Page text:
Sociologist Meg Wilkes Karraker explores the role of religious and civil organizations in promoting the common good.
Nurenberg, Germany, 1958: Looking out the window of the apartment building on the U.S. Army base where I lived with my parents and sister, seeing children eating garbage from the same cans where, minutes before, my mother had deposited our household waste.
Rome, Italy, 1998: Visiting an apartment where African and Eastern European women live while attempting to escape from sex trafficking, opening the door to a bedrooms and seeing the same “Hello Kitty” pillow on the bed that was on my own teenage daughter’s bed in Minneapolis.
Those memories, four decades apart, serve for me as reminders of the dehumanizing consequences of violence, oppression and injustice, especially that suffered by the most vulnerable members of society. For three decades I have been blessed to serve on faculties of Catholic and Lutheran colleges and universities. In those places and in my personal life I have been challenged by faith teachings on society’s response to the stranger.
While I hold in the highest esteem those who engage in ministry and service to “the stranger in our midst,” I know my talents lie elsewhere. I seek to apply the sociological imagination to research on American and Italian communities wrestling with diversity, an increasingly complex issue in this postmodern, global society. In one current research project, I examine how one community, which I call “Bluffton” (a medium-sized city in the upper Midwestern United States), has used networks among religious and civil organizations to create a compelling ethic for the common good around diversity and immigration.
In 1989 Bluffton made the national news for cross-burnings and hate-speech directed at her few black citizens. Shortly thereafter, a group of civic leaders mobilized to pass city ordinances, form a civil rights commission, launch an educational campaign, and even recruit black families to move to Bluffton. Bluffton counts two-thirds of its citizens as Catholic, and Catholic sisters and their congregations have long played key roles in education, health care and social services in that city. Not surprisingly then, sisters and their congregations were central nodes in the networks that formed to organize committees and to establish services that would serve Bluffton’s increasingly diverse population. For example, in less than a decade, one of their ministries has collaborated with the archdiocese, business and civic interests, colleges and universities, community service organizations, and ordinary citizens to provide English-language and cultural literacy classes for newcomers to Bluffton from more than 80 countries.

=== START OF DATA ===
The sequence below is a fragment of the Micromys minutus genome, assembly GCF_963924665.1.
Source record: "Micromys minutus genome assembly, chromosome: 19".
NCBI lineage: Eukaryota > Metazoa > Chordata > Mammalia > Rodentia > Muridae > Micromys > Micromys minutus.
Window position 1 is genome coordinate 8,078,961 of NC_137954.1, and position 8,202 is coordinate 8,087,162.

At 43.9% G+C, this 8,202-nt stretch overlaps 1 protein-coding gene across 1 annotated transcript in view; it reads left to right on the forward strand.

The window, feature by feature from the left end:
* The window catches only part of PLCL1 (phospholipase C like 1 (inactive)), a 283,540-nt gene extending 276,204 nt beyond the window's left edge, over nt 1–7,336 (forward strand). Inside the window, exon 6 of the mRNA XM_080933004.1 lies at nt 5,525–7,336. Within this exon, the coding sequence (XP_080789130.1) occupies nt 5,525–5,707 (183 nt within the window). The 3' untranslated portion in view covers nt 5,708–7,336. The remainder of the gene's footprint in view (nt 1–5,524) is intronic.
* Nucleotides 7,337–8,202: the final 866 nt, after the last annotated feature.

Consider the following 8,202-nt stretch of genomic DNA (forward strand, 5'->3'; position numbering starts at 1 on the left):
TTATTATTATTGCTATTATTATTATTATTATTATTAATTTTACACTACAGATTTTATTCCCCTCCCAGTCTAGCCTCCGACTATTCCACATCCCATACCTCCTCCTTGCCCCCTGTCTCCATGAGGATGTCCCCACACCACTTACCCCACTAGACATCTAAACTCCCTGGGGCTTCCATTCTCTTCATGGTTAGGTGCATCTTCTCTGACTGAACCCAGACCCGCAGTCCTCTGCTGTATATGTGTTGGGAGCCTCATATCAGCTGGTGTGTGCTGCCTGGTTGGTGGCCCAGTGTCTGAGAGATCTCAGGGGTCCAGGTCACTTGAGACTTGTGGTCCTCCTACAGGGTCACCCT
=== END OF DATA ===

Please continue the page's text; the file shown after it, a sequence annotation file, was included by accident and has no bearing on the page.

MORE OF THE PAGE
My training and experience is in quantitative survey methods. (Think “On a scale of one to seven, how much do you agree or disagree with the following statement?”) This research has given me an opportunity to ‘get in touch with my qualitative side.’ I began my research by reading everything I could about the six women’s congregations in Bluffton: fascinating histories, newsletters, reports, websites. I then interviewed sisters in Bluffton who led ministries serving migrant women and children, along with leaders of their congregations. Finally, I interviewed religious leaders (Catholics, but also Protestants and Jews) and civic leaders from across a wide range of institutions in Bluffton.